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  10. May 25, 2019 #270

    Lee44ShooterCnB

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  11. May 25, 2019 #271

    Eutycus

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    Sorry, I'll stick with Shelby Foote. Who is Kevin Levin?
     
  12. May 25, 2019 #272

    Eutycus

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    I can't say for sure if Levins book is the same one I read last year. The topic was Black Confederates. That picture of the southern soldier Chandler with his servant Silas is fairly well known. That would explain the "familiarity". I do recall that after finishing the book I was somewhat disappointed and let down a little. The book really didnt have all that much new information on the subject. And who knows, it may have been a differant author all together. There are a couple of books on that topic. And I can't seem to locate my checklist of Civil War books that I've read.
     
  13. May 25, 2019 #273

    satx78247

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    Eutycus,

    The MAJOR reason that there are FEW/no really good books on Black Confederates is that MOST of the CSA's personnel records were destroyed by fire in the days after Richmond fell AND because many former CSA service-members either destroyed their own unit's service records or got someone else to destroy the records. - What records that are left are "bits & pieces" are mostly in some local newspapers & family Bibles/"letters written home" by CSA soldiers/church/town/county/parish/state archives. - To my knowledge, there are NO extant complete records of the "predominantly minority group" units.
    Even the "All or predominantly Indian" regiments records (Cherokee, Choctaw, Chickasaw, Creek, Kiowa & other tribes), though "in better shape" than what remains of most other CSA unit files, are incomplete. = The most complete of the A-I regiment's records are the enlistment records of the Cherokee Mounted Rifles.
    (Those "mostly complete files" were found in a trunk in the basement of a Methodist church in Jay IT/OK in the 1880s, by a crew that was remodeling the church.)

    When "the word got out" that the Union military was LYNCHING every Black man in rebel uniform that the radicals could locate, it was in the SELF-INTEREST of such members to take off their uniform & "disappear into the mass of Blacks who were roaming the countryside in great numbers." - By the Winter of 1864-65, only the optimists & "most committed" of rebels believed that the CSA would win the war or survive.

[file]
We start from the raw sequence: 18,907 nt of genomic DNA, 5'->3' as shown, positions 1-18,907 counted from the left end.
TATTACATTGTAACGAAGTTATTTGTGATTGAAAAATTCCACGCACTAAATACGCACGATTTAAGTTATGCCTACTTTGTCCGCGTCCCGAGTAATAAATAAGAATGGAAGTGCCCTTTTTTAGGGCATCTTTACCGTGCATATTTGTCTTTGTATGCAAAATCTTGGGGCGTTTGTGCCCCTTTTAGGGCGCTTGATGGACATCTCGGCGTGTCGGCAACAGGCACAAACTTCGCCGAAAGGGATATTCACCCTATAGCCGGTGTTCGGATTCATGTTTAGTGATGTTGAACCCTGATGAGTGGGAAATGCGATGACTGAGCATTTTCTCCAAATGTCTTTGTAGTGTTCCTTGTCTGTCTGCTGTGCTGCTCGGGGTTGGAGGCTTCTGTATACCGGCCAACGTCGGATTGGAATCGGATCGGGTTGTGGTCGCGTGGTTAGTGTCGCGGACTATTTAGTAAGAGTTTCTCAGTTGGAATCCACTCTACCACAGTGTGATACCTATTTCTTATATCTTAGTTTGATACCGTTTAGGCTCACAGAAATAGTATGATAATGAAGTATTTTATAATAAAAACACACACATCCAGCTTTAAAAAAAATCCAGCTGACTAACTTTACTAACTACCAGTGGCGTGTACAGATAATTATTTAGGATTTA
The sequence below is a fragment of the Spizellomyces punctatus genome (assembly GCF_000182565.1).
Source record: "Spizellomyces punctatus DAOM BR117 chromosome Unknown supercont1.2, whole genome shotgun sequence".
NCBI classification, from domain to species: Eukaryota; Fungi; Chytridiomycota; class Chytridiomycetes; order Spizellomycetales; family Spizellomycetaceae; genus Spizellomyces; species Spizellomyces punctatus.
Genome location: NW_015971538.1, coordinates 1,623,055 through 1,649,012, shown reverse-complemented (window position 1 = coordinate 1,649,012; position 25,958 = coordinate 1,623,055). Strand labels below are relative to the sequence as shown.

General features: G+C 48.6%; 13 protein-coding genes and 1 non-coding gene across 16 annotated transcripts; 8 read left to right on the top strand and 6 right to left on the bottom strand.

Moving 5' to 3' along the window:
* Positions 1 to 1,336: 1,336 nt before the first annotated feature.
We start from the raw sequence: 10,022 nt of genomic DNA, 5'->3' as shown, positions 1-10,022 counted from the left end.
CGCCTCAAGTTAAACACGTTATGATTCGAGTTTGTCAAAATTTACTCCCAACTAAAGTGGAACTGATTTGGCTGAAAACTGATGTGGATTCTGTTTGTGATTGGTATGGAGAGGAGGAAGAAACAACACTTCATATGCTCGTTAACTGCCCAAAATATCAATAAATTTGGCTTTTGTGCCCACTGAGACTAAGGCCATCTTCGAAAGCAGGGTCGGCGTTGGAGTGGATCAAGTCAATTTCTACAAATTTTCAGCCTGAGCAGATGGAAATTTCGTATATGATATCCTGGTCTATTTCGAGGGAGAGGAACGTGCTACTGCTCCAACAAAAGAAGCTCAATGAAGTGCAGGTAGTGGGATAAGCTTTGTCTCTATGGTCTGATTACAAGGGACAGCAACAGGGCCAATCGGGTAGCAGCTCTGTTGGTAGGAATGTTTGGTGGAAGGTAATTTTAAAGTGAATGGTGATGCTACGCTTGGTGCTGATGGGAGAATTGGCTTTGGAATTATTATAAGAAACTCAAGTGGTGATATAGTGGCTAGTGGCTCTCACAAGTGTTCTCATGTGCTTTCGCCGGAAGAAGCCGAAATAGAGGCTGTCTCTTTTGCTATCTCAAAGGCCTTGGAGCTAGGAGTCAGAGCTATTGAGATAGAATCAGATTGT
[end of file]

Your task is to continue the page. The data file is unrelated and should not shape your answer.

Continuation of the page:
Note: The quickest rebels to "take off their uniforms" & DISAPPEAR were the few surviving Black CSA commissioned officers, as they KNEW that they would be targeted for death by the invading Union forces.

    yours, satx
     
    Last edited: May 25, 2019
  14. May 25, 2019 #274

    Juice Jaws

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    What documentation do you have that the union was hanging black CSA soldiers? Never been to college but have read volumes on the rebellion and have never read that. And I find it hard to believe that the South would commissioned any black man. And from what I have read the war was over before any blacks saw combat for the south. Just wondering
     
  15. May 25, 2019 #275

    Eutycus

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    Interesting article on Black Confederates. I 'd shuck my uniform too ,possibly, If it meant a rope around my neck. I do mean after the surrender. I like to think I would not have been a deserter. Oh those indian tribes you mentioned. Were Kiowas really on that list?
     
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  16. May 25, 2019 #276

    tenngun

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    Missouri, Arkansas, Oklahoma and Kansas were hot beds of irregulars terrorizing one another and any innocents that fell their way. And any time you have war you have atrocities and roving gangs of criminals.